The good news is that these obligations ceased just two days after we arrived! From then on, it was as though they had never existed. Mask-wearing also ceased, with the exception of all forms of public transport, just as it still is here in Sydney. It was fascinating to see how compliant the French have become about adhering to this obligation, especially since they are not known for readily complying with orders from anyone, least of all government decrees!
With a week-long burst of warm sunny weather and absolute freedom of movement, we hurled ourselves into the whirl of catching up with friends, attending to various business matters, trying to fit in as many things on our wish-list as we could, and simply enjoying being able to walk, walk and walk some more in our favourite city. We were very keen to see how our own street had weathered the COVID storm, and were so delighted to discover that all our friendly neighbourhood cafés, restaurants and shops have survived, as have our favourite traders in our local outdoor market at Place Monge.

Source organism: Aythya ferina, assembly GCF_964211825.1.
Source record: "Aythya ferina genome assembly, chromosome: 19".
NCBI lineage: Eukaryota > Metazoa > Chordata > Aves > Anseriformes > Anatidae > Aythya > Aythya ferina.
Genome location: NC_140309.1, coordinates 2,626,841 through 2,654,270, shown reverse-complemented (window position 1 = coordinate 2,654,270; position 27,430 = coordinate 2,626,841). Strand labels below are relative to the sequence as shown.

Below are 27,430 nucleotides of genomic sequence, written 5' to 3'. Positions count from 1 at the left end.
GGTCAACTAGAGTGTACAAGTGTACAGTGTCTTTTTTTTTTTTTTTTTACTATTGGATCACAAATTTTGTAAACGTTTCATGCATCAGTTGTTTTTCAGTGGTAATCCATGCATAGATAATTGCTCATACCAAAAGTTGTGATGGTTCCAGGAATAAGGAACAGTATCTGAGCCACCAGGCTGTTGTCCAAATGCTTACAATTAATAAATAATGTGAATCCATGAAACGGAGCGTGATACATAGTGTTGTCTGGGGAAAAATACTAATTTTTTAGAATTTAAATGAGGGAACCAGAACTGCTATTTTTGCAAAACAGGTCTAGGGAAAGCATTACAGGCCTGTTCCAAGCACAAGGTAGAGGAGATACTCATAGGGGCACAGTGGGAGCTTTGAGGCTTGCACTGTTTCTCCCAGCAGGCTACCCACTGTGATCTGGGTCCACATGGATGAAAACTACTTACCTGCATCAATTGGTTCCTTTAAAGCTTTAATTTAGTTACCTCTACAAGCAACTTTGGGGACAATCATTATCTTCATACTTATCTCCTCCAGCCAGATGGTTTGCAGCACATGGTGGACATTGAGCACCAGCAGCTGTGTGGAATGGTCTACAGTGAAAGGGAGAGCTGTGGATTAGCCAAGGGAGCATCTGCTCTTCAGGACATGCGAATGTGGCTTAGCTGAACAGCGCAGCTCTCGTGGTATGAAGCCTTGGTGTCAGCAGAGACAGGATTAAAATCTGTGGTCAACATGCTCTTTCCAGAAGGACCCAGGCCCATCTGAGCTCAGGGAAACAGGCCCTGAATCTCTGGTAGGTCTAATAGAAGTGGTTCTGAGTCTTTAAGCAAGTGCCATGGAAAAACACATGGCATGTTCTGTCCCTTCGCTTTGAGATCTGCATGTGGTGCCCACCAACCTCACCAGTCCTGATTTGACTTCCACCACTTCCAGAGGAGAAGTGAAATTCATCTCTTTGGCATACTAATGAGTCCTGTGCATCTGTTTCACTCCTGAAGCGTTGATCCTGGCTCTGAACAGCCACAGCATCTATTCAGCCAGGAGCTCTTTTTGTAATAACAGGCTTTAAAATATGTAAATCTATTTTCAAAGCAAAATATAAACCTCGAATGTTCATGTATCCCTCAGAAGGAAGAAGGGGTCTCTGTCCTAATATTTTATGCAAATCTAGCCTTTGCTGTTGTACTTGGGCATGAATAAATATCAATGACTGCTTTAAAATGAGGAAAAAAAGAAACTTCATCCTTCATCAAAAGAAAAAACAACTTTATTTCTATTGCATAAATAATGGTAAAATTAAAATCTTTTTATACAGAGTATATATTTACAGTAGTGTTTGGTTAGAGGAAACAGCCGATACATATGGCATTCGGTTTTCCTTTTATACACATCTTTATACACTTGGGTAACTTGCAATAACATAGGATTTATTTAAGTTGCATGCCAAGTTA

The parks, gardens and cafés everywhere are all full again, queues for every gallery and museum are as long as they’ve ever been, department stores are full of customers, the outdoor markets are thriving, and every language under the sun can be heard in the tourist hot-spots. The world is once again in thrall to Paris.
On the cultural front, the French certainly didn’t let the grass grow under their feet during the long period of enforced lockdowns. There are so many new or updated projects to visit, we couldn’t fit them all in—they’re on our list for our next visit later this year. Here are just a few exhibitions and shows we managed to see.